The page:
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E-M:/ $28 million saginaw bay settlement -- in spite of deq
- Subject: E-M:/ $28 million saginaw bay settlement -- in spite of deq
- From: Dave Dempsey <firstname.lastname@example.org>
- Date: Tue, 24 Nov 1998 13:39:20 -0500
- List-Name: Enviro-Mich
- Reply-To: Dave Dempsey <email@example.com>
Enviro-Mich message from Dave Dempsey <firstname.lastname@example.org>
The following is a great victory for the environment, for Attorney General
Frank Kelley, and for dedicated professionals in the DEQ, DNR and federal
agencies. It is NOT a victory for DEQ Director Russell Harding, who
delayed this agreement by over three years in part because of his
reluctance to require General Motors to pay for the damage it has done to
the Saginaw Bay with PCBs.
For Release Only On: November 24, 1998
GENERAL MOTORS AGREES TO SPEND $28 MILLION TO RESTORE, PROTECT SAGINAW
SETTLEMENT AGREEMENT CALLS FOR CLEANUP OF PCB-CONTAMINATED RIVER
The Department of Justice and the Interior Department U.S. Fish and
Wildlife Service today (11/24) announced that General Motors will spend
over $28 million to restore and protect the Saginaw River and Bay area.
The Saginaw River and Bay are contaminated by PCBs (polychlorinated
biphenyls) and related compounds that the federal government alleges have
been released from General Motors facilities since the early 1970's, as
well as by contaminants released from wastewater treatment plants in Bay
City and Saginaw.
"Today's settlement is good news for the people of Michigan and for all
Americans who care about the quality of our environment," said Lois J.
Schiffer, Assistant Attorney General for the Justice Department's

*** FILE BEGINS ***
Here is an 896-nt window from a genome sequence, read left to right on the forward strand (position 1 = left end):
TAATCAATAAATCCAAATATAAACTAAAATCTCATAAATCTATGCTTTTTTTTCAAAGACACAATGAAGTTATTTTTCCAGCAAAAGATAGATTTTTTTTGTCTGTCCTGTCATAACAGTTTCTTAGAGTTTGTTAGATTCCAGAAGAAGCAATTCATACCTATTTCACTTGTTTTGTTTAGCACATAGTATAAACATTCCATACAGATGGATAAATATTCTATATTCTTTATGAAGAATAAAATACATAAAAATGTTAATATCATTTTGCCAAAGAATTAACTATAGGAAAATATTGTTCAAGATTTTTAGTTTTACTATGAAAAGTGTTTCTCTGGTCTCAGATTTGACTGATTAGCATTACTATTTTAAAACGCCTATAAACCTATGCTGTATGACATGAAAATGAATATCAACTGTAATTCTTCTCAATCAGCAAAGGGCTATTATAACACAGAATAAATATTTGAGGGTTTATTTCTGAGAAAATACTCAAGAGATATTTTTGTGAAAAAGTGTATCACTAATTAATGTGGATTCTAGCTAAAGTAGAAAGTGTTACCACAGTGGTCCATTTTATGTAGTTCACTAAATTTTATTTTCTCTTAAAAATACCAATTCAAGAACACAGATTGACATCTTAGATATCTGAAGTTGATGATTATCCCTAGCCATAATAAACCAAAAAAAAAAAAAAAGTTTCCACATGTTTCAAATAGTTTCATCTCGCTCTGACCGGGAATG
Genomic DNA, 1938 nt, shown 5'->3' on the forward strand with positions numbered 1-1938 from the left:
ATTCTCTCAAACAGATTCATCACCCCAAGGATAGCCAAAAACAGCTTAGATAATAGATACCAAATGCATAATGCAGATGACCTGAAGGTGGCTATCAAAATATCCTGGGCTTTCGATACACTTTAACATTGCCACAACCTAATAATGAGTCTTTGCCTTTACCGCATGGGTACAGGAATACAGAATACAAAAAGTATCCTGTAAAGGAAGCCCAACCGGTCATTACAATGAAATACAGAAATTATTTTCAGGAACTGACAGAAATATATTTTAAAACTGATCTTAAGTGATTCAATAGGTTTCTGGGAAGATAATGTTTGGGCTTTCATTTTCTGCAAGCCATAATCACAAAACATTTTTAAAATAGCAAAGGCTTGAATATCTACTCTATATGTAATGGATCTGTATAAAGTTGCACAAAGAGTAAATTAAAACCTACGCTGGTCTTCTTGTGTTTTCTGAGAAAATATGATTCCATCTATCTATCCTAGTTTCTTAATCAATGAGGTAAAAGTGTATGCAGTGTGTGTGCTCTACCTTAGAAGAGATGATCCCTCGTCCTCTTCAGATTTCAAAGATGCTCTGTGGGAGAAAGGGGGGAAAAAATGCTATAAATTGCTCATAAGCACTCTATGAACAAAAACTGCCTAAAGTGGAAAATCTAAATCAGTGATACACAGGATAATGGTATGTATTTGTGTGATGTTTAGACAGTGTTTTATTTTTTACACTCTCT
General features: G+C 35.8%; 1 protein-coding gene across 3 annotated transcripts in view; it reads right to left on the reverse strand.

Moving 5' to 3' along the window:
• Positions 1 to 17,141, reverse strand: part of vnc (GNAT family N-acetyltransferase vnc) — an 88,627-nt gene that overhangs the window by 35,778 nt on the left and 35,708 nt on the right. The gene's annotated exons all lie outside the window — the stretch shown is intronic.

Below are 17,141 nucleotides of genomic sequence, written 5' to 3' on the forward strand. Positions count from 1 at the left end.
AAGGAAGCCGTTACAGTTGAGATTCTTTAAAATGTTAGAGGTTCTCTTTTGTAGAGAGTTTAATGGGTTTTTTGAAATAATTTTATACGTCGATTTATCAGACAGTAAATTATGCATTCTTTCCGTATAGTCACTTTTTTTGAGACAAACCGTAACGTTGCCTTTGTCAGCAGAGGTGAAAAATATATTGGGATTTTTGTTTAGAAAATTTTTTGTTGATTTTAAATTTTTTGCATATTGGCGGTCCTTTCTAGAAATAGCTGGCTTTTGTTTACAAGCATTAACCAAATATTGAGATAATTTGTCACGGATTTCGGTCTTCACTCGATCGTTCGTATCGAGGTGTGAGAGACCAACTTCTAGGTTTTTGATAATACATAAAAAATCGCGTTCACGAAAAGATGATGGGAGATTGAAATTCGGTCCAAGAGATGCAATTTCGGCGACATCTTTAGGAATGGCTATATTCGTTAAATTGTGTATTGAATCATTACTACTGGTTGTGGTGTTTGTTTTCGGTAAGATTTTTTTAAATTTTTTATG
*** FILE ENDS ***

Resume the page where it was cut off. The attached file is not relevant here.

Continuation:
Environment and Natural Resources Division. "Under the settlement, General
Motors will finance the removal of PCBs from the Saginaw River. That means
a cleaner Saginaw River and Bay, and a healthier environment for people who
live in and around the region."
"This is a great day for birds, fish and all species that depend on the
Saginaw River and its wetlands," U.S. Fish & Wildlife Director Jamie
Rappaport Clark said. "This settlement begins a cooperative process to
restore and enhance important natural resources and to remedy the presence
of contaminated sediments that are a source of PCBs in the Saginaw River
and Saginaw Bay."
The settlement resolves lawsuits filed today in the U.S. District Court
for the Eastern District of Michigan against GM and the two cities on
behalf of the natural resource trustees: U.S. Fish and Wildlife Service
(Service), the State of Michigan, and the Saginaw Chippewa Tribe.
Specifically, the settlement will result in the removal of contaminated
sediments from the Saginaw River, Michigan, and restore and protect habitat
in the Saginaw River and Bay area. General Motors and the cities will pay
$28.22 million in direct costs for sediment removal and restoration
projects. The overall value of the settlement is significantly greater
than this, however, because the restoration projects are designed to